Did you know that the Jerusalem Bible uses the word ‘darnel’ instead of ‘tares’? After all, to fully understand this parable, we need to know what tares look like in Israel where the parable was given by Jesus, right?
Darnel [Lolium temulentum, a.k.a., poison darnel or cockle] usually grows in the same production zones as wheat and is considered a weed. The similarity between these two plants is so extensive that in some regions, cockle is referred to as “false wheat”. It bears a close resemblance to wheat until the ear appears. The ears on the real wheat are so heavy it makes the entire plant droop downward, but darnel whose ears are light, stands up straight.
The wheat will also appear brown when ripe, whereas the darnel is black. If you were to bake some bread with the Darnel mixed in, you would be feeding your family poisonous bread, so it’s important to know the difference.
In this parable, wheat represents true followers of Christ, and Darnel represents the false followers, who look almost exactly alike. One is pure, the other, poisonous. One is alive in Christ, the other, dead in their sins. True wheat and false wheat or true discipleship and false discipleship may appear to be the same, but ‘you will know them by their fruits’ (Matthew 7:16, from the Sermon on the Mount).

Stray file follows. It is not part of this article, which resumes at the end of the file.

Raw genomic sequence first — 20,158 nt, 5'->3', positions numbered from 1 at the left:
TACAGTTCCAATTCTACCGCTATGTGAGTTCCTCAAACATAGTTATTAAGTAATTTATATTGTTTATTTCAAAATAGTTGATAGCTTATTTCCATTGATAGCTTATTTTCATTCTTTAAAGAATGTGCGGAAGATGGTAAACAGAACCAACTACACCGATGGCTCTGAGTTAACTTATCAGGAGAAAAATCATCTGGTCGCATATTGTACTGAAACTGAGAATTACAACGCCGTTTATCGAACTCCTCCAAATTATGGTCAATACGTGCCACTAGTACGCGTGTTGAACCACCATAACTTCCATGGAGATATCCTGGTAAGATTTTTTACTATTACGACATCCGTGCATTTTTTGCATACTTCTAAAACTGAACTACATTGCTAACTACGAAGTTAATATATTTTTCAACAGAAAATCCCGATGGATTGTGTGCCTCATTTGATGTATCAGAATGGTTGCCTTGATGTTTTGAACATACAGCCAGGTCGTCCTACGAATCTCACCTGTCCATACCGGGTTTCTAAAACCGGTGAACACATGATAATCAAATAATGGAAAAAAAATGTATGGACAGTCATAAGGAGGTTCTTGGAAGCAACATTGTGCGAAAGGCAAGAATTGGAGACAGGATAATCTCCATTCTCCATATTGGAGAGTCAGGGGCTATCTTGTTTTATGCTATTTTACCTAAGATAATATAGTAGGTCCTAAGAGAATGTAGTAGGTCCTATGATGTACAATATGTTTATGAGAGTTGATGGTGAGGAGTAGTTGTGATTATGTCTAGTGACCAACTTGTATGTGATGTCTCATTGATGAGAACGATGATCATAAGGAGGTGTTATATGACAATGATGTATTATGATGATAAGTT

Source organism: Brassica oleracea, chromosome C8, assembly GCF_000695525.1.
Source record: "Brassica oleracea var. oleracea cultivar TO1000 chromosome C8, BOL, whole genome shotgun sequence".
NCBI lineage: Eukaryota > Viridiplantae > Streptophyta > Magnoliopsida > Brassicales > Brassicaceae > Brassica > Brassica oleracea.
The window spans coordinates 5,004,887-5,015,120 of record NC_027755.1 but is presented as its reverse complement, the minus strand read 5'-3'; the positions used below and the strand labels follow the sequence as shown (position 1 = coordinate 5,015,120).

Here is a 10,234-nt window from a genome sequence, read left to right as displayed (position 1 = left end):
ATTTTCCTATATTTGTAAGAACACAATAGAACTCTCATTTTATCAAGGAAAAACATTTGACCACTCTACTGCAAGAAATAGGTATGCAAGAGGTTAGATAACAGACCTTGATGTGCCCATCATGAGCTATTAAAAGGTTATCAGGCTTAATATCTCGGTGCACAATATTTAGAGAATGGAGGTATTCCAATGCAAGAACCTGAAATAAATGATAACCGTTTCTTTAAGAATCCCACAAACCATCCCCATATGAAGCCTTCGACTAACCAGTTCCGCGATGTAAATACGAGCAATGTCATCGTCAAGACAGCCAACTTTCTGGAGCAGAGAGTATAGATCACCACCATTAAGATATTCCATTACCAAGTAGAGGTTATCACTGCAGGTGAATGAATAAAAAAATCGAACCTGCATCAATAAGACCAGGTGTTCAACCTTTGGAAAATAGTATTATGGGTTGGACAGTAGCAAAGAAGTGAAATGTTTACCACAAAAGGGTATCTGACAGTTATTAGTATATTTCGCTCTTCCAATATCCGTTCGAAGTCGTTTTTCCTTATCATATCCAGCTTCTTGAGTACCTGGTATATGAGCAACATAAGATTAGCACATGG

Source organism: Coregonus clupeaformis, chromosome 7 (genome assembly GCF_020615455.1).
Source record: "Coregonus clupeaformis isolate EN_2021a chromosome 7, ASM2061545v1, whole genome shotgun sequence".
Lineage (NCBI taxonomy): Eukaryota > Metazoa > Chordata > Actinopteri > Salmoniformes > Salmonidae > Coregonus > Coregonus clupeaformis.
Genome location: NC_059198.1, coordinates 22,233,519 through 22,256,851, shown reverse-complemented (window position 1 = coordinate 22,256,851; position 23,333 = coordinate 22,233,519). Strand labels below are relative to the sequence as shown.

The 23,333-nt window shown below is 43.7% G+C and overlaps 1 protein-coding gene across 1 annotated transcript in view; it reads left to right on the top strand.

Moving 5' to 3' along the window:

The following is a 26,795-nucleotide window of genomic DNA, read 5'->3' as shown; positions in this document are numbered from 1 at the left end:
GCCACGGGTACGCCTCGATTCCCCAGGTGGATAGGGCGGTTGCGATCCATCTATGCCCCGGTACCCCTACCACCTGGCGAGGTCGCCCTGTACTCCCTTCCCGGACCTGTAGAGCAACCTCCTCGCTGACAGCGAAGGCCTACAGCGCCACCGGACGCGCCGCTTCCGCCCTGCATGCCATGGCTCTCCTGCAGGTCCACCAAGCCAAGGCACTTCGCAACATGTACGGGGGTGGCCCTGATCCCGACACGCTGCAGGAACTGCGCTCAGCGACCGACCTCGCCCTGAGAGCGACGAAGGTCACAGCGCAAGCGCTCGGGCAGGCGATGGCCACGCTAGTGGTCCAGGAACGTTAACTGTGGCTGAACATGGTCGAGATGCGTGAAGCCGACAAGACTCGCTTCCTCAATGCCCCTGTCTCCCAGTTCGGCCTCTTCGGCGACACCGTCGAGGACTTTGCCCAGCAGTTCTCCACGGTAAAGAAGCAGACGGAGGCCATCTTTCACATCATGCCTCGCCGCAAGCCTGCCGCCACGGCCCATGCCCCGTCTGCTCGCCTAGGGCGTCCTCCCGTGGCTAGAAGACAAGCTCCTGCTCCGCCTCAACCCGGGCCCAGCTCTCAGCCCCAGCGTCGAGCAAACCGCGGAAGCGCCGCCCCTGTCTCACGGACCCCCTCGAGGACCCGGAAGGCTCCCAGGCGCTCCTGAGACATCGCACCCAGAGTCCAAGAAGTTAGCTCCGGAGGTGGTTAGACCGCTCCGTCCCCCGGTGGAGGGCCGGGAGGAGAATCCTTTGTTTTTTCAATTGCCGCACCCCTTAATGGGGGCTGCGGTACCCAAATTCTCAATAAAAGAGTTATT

Just like when the ear appears, you will know the difference between the wheat and tares. At harvest time, the wheat is a healthy brown, however, the Darnel is black, making it very easy to tell the difference.
What does the Bible say about the harvest?
Let both grow together until the harvest, and at harvest time I will tell the reapers, Gather the weeds first and bind them in bundles to be burned, but gather the wheat into my barn.
“And another angel came out of the temple, calling with a loud voice to him who sat on the cloud, “Put in your sickle, and reap, for the hour to reap has come, for the harvest of the earth is fully ripe.”
-- By Judah Ayling